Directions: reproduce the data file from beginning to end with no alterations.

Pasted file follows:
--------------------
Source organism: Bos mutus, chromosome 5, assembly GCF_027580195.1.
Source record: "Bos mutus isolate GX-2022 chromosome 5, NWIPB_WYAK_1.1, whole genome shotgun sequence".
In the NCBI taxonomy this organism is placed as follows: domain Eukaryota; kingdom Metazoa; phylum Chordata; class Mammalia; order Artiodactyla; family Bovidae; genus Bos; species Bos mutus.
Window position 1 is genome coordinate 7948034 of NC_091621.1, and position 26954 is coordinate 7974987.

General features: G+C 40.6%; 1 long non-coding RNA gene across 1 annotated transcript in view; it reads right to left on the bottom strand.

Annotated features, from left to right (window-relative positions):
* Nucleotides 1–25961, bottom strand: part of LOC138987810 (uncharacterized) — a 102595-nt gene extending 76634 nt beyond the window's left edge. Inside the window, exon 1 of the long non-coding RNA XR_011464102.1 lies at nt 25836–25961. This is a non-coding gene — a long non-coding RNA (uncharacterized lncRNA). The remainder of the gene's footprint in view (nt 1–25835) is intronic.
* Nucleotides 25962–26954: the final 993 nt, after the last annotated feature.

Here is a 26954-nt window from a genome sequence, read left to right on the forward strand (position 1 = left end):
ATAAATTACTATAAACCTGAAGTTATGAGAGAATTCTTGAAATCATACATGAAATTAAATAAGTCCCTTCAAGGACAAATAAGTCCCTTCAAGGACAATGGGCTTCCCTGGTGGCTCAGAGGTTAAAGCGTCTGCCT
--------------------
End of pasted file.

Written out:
Source organism: Bos mutus, chromosome 5, assembly GCF_027580195.1.
Source record: "Bos mutus isolate GX-2022 chromosome 5, NWIPB_WYAK_1.1, whole genome shotgun sequence".
In the NCBI taxonomy this organism is placed as follows: domain Eukaryota; kingdom Metazoa; phylum Chordata; class Mammalia; order Artiodactyla; family Bovidae; genus Bos; species Bos mutus.
Window position 1 is genome coordinate 7948034 of NC_091621.1, and position 26954 is coordinate 7974987.

General features: G+C 40.6%; 1 long non-coding RNA gene across 1 annotated transcript in view; it reads right to left on the bottom strand.

Annotated features, from left to right (window-relative positions):
* Nucleotides 1–25961, bottom strand: part of LOC138987810 (uncharacterized) — a 102595-nt gene extending 76634 nt beyond the window's left edge. Inside the window, exon 1 of the long non-coding RNA XR_011464102.1 lies at nt 25836–25961. This is a non-coding gene — a long non-coding RNA (uncharacterized lncRNA). The remainder of the gene's footprint in view (nt 1–25835) is intronic.
* Nucleotides 25962–26954: the final 993 nt, after the last annotated feature.

Here is a 26954-nt window from a genome sequence, read left to right on the forward strand (position 1 = left end):
ATAAATTACTATAAACCTGAAGTTATGAGAGAATTCTTGAAATCATACATGAAATTAAATAAGTCCCTTCAAGGACAAATAAGTCCCTTCAAGGACAATGGGCTTCCCTGGTGGCTCAGAGGTTAAAGCGTCTGCCT